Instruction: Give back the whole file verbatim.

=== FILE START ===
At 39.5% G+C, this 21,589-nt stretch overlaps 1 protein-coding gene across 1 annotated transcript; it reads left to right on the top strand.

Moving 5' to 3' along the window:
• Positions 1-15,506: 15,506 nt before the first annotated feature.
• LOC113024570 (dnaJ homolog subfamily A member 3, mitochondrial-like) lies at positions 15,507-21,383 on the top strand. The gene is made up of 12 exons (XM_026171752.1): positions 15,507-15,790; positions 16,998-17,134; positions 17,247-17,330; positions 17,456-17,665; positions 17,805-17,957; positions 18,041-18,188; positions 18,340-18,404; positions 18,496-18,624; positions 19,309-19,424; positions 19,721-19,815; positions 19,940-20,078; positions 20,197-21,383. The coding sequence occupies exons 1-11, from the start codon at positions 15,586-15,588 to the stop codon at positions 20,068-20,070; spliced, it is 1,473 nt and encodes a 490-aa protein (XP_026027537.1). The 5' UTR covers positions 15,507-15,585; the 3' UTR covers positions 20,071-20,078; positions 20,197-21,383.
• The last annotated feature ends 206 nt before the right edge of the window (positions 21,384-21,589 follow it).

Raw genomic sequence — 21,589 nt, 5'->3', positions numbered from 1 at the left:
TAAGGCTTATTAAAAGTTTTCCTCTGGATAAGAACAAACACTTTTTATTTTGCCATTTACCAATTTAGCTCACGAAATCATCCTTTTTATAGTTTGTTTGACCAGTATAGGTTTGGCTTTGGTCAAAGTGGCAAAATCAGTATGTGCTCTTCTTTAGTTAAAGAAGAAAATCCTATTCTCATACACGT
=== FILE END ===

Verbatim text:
At 39.5% G+C, this 21,589-nt stretch overlaps 1 protein-coding gene across 1 annotated transcript; it reads left to right on the top strand.

Moving 5' to 3' along the window:
• Positions 1-15,506: 15,506 nt before the first annotated feature.
• LOC113024570 (dnaJ homolog subfamily A member 3, mitochondrial-like) lies at positions 15,507-21,383 on the top strand. The gene is made up of 12 exons (XM_026171752.1): positions 15,507-15,790; positions 16,998-17,134; positions 17,247-17,330; positions 17,456-17,665; positions 17,805-17,957; positions 18,041-18,188; positions 18,340-18,404; positions 18,496-18,624; positions 19,309-19,424; positions 19,721-19,815; positions 19,940-20,078; positions 20,197-21,383. The coding sequence occupies exons 1-11, from the start codon at positions 15,586-15,588 to the stop codon at positions 20,068-20,070; spliced, it is 1,473 nt and encodes a 490-aa protein (XP_026027537.1). The 5' UTR covers positions 15,507-15,585; the 3' UTR covers positions 20,071-20,078; positions 20,197-21,383.
• The last annotated feature ends 206 nt before the right edge of the window (positions 21,384-21,589 follow it).

Raw genomic sequence — 21,589 nt, 5'->3', positions numbered from 1 at the left:
TAAGGCTTATTAAAAGTTTTCCTCTGGATAAGAACAAACACTTTTTATTTTGCCATTTACCAATTTAGCTCACGAAATCATCCTTTTTATAGTTTGTTTGACCAGTATAGGTTTGGCTTTGGTCAAAGTGGCAAAATCAGTATGTGCTCTTCTTTAGTTAAAGAAGAAAATCCTATTCTCATACACGT